Pedagogues- please take note. The current model is NOT preparing players for the real world. Around these parts (an excellent albeit smaller scene than NYC,) the term "college kid" is used as a pejorative.

    Kids need more transcription, more analysis of classic albums, and functional grasp of working repertoire. There are tons of "burning" players coming up that I would only sub a gig to if I really really really hated the leader.

    Knowing 26-2 and antiquated big band rep is fine and everything, but if we aren't teaching real world job skills we are *woefully failing our students,* and should be admonished for such failure.

    One final note- many of us who are moderately competent learned how to play jazz on the stand, with elder professional musicians, not on a friggin' chalkboard.

    Sorry for the rant, but this makes me a little more pissed everyday, and a little more terrified about the future of our art. The shrinking audience isn't the main issue; it's the lack of properly trained, passionate, empathetic young artists.
  15. TroyK

    TroyK Moderator Staff Member

    Mar 14, 2003
    Seattle, WA
    Well put, I have a similar thoughts and observations here in Seattle. Don't apologize for the rant, but please do claim your celebrity spirit narrator voice here:

  16. chicagodoubler


    Aug 7, 2007
    Chicago, that toddling town
    Endorsing Artist: Lakland, Genz Benz
    Done, and done.
  17. RSBBass


    Jun 11, 2011
    In my neighborhood there is a vibrant jazz scene with many good young players and some not so good ones. It has been enjoyable to listen to the latter group joint the former as they gig, study, and improve. One thing that is nice is that there are some low key places for newer players to try their skills out.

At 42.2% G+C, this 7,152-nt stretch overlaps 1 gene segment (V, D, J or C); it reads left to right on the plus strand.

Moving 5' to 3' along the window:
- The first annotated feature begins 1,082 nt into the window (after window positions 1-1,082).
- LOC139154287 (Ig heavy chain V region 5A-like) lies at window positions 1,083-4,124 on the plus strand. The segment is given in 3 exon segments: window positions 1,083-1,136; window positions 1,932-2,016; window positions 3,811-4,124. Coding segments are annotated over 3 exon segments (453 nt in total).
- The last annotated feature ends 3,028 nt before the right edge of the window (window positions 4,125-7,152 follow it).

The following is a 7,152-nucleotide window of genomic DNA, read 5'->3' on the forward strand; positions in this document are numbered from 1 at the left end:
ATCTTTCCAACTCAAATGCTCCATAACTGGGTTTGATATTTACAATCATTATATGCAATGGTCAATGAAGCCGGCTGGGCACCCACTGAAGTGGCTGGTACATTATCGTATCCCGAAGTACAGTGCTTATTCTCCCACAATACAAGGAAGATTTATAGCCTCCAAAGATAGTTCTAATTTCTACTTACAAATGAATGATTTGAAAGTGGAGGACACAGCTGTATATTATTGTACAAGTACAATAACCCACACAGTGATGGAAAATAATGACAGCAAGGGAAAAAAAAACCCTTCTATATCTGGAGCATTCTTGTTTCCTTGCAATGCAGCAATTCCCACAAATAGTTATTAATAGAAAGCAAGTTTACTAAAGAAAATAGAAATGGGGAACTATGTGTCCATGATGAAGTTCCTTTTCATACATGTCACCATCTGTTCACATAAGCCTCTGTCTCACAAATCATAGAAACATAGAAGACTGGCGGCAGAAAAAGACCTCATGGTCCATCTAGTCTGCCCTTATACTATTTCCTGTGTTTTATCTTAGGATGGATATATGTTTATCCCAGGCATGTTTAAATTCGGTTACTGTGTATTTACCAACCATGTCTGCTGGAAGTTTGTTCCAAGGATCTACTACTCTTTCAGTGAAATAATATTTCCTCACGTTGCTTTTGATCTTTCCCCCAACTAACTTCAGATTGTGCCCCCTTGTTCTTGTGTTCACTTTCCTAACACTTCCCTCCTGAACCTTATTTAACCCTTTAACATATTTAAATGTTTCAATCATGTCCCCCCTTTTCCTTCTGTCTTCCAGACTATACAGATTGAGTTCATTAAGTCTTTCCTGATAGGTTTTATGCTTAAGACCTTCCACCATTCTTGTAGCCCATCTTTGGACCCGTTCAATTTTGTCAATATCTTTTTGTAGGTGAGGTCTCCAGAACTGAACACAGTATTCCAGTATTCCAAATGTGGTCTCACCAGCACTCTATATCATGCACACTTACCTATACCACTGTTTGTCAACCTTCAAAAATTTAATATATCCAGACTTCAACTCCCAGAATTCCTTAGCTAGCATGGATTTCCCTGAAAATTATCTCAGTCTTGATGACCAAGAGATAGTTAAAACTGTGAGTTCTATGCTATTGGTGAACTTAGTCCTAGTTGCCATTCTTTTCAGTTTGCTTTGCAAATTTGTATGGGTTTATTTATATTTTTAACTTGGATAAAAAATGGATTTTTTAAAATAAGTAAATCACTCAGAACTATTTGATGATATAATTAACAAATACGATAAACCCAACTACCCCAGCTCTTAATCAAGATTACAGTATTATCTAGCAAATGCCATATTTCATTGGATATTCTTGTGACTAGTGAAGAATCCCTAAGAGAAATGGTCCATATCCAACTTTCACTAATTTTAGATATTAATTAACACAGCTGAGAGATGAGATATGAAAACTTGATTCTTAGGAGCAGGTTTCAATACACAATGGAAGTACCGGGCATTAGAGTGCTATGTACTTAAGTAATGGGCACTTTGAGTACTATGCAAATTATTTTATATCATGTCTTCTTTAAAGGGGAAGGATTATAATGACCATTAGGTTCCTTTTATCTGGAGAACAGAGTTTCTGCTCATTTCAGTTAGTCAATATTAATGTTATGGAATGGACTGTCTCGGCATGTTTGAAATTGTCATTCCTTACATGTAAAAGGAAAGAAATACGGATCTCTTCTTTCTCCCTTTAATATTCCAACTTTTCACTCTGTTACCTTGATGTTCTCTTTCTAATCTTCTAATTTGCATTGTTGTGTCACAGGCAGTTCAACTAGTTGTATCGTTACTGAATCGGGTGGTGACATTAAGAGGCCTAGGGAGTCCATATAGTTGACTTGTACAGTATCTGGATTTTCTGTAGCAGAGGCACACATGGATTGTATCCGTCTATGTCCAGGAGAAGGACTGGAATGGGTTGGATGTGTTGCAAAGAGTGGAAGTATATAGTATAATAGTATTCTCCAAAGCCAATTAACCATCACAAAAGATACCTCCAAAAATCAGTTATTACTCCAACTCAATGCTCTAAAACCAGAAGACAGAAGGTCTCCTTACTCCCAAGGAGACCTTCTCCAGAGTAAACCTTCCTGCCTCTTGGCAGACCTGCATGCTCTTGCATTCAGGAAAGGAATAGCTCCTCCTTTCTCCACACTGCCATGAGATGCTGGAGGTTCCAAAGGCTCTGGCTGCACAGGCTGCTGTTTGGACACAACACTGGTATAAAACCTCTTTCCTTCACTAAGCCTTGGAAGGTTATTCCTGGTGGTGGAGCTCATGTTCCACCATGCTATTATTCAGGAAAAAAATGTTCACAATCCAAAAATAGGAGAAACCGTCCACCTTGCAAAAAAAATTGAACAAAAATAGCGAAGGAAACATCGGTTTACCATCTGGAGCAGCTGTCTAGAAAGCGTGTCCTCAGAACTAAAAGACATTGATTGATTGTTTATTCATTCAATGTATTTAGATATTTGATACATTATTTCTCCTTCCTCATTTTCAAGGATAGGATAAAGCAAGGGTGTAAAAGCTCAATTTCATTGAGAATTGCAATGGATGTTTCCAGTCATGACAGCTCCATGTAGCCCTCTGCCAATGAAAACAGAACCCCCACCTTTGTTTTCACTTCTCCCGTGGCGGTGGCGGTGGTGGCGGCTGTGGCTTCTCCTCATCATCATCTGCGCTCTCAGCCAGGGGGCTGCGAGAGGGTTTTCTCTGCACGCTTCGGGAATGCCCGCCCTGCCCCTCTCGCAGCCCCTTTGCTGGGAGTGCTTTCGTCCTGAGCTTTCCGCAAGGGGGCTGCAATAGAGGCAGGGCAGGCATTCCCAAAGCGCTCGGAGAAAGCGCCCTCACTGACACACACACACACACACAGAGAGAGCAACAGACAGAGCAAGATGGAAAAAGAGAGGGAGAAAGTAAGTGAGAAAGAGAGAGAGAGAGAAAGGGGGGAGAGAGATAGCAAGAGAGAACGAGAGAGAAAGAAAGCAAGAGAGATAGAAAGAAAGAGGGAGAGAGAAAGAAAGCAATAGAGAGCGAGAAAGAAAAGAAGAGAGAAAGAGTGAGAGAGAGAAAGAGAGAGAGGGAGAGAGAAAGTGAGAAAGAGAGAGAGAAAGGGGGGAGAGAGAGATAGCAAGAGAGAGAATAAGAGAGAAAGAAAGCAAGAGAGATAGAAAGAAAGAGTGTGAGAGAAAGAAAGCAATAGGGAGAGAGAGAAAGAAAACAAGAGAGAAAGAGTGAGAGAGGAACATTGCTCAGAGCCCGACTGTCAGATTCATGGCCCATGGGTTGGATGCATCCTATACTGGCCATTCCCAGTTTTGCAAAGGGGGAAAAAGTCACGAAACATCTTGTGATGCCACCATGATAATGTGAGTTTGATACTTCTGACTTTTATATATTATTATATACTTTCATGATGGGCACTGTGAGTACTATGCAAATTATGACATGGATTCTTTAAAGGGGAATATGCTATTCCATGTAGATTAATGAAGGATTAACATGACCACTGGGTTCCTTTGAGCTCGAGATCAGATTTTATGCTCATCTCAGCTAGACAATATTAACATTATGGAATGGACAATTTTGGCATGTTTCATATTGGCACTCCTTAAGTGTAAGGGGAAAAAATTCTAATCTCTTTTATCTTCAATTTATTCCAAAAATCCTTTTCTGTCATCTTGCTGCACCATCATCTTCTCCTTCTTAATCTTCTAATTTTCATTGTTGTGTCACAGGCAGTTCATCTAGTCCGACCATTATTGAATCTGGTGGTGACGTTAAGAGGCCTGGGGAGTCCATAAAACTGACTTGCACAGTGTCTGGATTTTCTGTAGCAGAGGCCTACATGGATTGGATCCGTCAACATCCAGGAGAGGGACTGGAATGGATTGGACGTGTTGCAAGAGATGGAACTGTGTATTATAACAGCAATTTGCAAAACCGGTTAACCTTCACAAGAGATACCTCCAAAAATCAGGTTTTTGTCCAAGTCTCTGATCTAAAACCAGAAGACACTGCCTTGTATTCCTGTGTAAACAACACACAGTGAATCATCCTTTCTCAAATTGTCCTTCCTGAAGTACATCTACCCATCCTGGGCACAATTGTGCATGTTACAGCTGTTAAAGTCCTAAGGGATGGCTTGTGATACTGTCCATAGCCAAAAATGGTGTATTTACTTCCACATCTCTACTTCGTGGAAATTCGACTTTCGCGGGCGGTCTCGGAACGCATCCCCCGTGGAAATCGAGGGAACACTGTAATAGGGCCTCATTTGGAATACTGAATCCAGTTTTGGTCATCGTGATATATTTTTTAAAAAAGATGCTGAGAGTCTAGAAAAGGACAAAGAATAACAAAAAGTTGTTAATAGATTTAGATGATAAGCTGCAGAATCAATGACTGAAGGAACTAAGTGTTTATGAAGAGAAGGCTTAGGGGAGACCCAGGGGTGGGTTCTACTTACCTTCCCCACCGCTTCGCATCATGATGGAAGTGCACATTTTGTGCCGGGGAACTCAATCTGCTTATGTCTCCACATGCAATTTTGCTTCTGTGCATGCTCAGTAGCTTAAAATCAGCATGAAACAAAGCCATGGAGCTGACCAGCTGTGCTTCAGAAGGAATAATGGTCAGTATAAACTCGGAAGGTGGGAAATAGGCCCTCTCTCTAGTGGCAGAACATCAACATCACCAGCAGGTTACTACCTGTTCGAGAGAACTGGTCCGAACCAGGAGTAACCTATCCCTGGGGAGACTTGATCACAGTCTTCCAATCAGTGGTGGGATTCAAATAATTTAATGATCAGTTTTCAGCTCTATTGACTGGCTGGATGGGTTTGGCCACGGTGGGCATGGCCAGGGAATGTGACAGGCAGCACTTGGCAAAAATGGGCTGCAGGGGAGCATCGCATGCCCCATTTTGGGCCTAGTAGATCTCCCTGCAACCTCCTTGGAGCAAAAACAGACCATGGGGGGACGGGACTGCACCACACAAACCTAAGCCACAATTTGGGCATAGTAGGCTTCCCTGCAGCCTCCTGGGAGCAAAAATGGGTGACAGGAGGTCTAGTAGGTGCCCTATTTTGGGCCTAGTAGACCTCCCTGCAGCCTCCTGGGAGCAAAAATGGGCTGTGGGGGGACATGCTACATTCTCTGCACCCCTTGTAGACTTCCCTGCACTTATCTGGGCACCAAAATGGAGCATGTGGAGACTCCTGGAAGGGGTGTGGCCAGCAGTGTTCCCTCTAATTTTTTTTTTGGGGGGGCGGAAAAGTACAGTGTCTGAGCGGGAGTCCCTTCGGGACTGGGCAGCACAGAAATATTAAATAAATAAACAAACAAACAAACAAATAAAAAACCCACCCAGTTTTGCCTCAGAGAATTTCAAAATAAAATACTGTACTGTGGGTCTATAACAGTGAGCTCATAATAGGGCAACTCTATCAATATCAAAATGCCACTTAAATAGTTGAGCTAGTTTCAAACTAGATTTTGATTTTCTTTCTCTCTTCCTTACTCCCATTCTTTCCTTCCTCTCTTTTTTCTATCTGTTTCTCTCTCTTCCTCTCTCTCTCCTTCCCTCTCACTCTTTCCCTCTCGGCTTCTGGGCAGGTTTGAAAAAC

As for learning on the bandstand rather than the classroom, these days we need both. There are not enough gigs (nor the right kind) for new players to learn only on the bandstand. Nor are there enough for many fine musicians to make a living by gigging only. The new players make their start by going to school and the more experienced players supplement their income by teaching. That is the current paradigm. It is up to all of us to make it work rather than complaining about it.
  18. Phil Rowan

    Phil Rowan Supporting Member

    Mar 2, 2005
    Brooklyn, NY
    Amen, brother!
  19. gerry grable

    gerry grable Supporting Member

    Nov 9, 2010
    Ha,ha,ha. Ya got me, Paul. What's a couple of misplaced a's between two geezers?
  20. gerry grable

    gerry grable Supporting Member

    Nov 9, 2010
    Yeah, Pocmont was the worst, luckily it didn't last too long. But don't forget Mt. Airy, Fernwood, Skytop, The Summit, Pocono Manor, and the neatest bar lounge--the Buckhill Inn. There were a lot of great, even name-players doing those gigs.
    And by the way, I moved to the Poconos because I got tired of NYC grind and didn't want to go to Caesars Palace (Las Vegas) with the piano player I was playing with at Jilly's.
    I forgot we also played Tamiment, Unity House and Caesar's of the Poconos :)